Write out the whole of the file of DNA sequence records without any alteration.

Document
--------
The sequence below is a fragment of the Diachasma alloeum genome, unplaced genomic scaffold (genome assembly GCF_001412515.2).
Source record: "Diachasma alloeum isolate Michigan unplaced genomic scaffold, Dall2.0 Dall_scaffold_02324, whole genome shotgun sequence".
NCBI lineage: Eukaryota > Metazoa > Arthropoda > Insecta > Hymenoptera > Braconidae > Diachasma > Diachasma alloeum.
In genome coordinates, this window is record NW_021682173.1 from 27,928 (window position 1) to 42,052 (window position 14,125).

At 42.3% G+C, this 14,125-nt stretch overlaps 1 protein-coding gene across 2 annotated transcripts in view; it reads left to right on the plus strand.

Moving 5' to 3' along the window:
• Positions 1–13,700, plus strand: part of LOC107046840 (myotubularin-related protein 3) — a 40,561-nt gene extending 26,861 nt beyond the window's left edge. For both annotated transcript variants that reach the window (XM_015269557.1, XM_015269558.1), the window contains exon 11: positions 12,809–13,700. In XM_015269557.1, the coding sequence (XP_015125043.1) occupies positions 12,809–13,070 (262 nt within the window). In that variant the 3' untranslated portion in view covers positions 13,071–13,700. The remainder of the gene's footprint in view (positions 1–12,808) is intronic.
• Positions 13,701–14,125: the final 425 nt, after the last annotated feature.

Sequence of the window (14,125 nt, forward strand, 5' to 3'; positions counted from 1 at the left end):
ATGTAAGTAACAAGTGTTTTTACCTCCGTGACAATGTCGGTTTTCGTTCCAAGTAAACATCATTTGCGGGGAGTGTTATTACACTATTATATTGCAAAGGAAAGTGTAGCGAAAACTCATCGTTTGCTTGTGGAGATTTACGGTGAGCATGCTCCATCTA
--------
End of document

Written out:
The sequence below is a fragment of the Diachasma alloeum genome, unplaced genomic scaffold (genome assembly GCF_001412515.2).
Source record: "Diachasma alloeum isolate Michigan unplaced genomic scaffold, Dall2.0 Dall_scaffold_02324, whole genome shotgun sequence".
NCBI lineage: Eukaryota > Metazoa > Arthropoda > Insecta > Hymenoptera > Braconidae > Diachasma > Diachasma alloeum.
In genome coordinates, this window is record NW_021682173.1 from 27,928 (window position 1) to 42,052 (window position 14,125).

At 42.3% G+C, this 14,125-nt stretch overlaps 1 protein-coding gene across 2 annotated transcripts in view; it reads left to right on the plus strand.

Moving 5' to 3' along the window:
• Positions 1–13,700, plus strand: part of LOC107046840 (myotubularin-related protein 3) — a 40,561-nt gene extending 26,861 nt beyond the window's left edge. For both annotated transcript variants that reach the window (XM_015269557.1, XM_015269558.1), the window contains exon 11: positions 12,809–13,700. In XM_015269557.1, the coding sequence (XP_015125043.1) occupies positions 12,809–13,070 (262 nt within the window). In that variant the 3' untranslated portion in view covers positions 13,071–13,700. The remainder of the gene's footprint in view (positions 1–12,808) is intronic.
• Positions 13,701–14,125: the final 425 nt, after the last annotated feature.

Sequence of the window (14,125 nt, forward strand, 5' to 3'; positions counted from 1 at the left end):
ATGTAAGTAACAAGTGTTTTTACCTCCGTGACAATGTCGGTTTTCGTTCCAAGTAAACATCATTTGCGGGGAGTGTTATTACACTATTATATTGCAAAGGAAAGTGTAGCGAAAACTCATCGTTTGCTTGTGGAGATTTACGGTGAGCATGCTCCATCTA